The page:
Attacks on the Press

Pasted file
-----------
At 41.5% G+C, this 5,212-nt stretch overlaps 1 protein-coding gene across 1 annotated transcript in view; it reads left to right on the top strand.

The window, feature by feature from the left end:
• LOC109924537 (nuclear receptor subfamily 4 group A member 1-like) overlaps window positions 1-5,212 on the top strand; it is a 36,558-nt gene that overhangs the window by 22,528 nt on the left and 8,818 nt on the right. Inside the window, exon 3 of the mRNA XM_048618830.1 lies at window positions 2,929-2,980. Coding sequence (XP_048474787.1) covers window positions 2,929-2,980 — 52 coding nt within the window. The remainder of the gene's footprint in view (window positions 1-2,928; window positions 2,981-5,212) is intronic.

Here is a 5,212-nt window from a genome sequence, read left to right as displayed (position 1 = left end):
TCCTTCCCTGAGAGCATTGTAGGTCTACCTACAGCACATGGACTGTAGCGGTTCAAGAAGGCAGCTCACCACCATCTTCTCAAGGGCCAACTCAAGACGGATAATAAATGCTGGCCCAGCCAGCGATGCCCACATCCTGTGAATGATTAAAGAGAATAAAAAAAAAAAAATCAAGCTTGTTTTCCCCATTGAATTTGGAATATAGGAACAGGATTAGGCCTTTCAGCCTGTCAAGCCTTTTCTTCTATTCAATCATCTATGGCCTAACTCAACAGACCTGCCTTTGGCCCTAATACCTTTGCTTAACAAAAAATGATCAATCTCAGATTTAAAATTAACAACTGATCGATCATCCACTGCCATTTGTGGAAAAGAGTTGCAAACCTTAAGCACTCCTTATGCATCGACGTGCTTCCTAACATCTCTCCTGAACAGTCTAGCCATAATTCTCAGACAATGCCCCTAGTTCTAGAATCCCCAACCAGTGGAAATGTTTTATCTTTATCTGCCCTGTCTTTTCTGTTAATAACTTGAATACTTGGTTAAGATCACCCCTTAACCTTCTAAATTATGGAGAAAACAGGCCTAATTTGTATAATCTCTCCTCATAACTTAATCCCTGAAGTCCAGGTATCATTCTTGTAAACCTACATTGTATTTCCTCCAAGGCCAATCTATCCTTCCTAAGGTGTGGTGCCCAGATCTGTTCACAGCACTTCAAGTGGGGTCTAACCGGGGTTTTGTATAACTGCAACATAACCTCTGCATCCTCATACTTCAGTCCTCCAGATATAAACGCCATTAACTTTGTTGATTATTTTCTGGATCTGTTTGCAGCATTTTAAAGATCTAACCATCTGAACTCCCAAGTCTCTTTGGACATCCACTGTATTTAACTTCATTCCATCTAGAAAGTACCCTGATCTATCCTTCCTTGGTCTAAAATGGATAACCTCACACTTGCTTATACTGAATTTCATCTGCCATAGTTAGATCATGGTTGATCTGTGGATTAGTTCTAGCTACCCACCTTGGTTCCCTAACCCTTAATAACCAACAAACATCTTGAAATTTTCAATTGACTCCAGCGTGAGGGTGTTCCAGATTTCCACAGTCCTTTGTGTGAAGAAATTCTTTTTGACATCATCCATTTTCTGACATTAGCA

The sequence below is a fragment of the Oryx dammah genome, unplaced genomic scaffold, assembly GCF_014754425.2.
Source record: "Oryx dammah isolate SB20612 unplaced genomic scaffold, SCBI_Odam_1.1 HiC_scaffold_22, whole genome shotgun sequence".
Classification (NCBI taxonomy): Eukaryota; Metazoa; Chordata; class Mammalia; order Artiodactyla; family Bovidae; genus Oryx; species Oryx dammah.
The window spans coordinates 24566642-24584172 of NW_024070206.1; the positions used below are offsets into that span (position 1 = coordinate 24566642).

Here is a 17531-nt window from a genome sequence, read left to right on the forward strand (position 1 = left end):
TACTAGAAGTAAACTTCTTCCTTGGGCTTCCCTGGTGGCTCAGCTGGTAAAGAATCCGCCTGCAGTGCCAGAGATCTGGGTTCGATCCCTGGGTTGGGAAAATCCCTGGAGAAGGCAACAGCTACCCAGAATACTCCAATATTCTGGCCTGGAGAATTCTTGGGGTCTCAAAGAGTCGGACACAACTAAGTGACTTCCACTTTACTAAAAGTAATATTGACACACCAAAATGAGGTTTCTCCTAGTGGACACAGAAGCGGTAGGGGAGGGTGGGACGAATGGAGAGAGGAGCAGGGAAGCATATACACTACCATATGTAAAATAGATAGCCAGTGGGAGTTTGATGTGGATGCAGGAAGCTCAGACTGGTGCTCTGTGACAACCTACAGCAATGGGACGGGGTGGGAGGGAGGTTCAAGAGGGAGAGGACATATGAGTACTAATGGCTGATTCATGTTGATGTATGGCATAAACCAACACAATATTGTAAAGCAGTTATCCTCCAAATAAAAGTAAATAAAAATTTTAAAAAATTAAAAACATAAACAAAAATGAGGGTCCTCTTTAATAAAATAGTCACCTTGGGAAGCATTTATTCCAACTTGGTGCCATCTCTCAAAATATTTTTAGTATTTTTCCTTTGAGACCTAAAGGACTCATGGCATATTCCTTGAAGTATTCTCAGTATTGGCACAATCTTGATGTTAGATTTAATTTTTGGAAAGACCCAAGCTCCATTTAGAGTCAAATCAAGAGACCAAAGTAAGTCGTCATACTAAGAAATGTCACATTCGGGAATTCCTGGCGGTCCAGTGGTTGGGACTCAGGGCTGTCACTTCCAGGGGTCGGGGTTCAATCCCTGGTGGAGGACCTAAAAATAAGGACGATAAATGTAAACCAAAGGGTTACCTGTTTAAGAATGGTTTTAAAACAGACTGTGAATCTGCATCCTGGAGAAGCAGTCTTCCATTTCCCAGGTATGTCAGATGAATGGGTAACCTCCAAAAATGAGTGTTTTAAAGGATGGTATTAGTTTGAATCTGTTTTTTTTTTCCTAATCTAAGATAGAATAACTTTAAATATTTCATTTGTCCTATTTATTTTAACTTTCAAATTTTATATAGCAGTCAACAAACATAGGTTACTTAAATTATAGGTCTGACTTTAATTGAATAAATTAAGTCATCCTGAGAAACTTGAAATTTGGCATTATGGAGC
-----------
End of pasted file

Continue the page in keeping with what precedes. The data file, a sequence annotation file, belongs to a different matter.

Determined to forestall the kind of democratic uprising that toppled the government in neighboring Ukraine, authoritarian leader Aleksandr Lukashenko and his government crushed dissent in the run-up to the March presidential election—and well beyond. Official results showed that Lukashenko collected 83 percent of the vote to gain a third term, but international observers said the election fell far short of democratic standards. Authorities arrested dozens of domestic and foreign journalists who tried to report on the campaign and subsequent demonstrations in the capital, Minsk, over voting irregularities. In the months surrounding the election, the Lukashenko administration made it nearly impossible for independent and opposition media to deliver news and opinion to their audiences. The state postal service refused to deliver newspapers critical of the government; the state distribution agency banned sales of such papers on newsstands; printing houses refused to print them under government pressure; and border police confiscated entire press runs of publications that managed to find alternative printers abroad. Under such dismal conditions, papers set up distribution systems reminiscent of the underground press in Soviet times, selling copies from their newsrooms and dispatching volunteers to deliver them door-to-door to subscribers. Even then, some volunteers were arrested, CPJ research shows.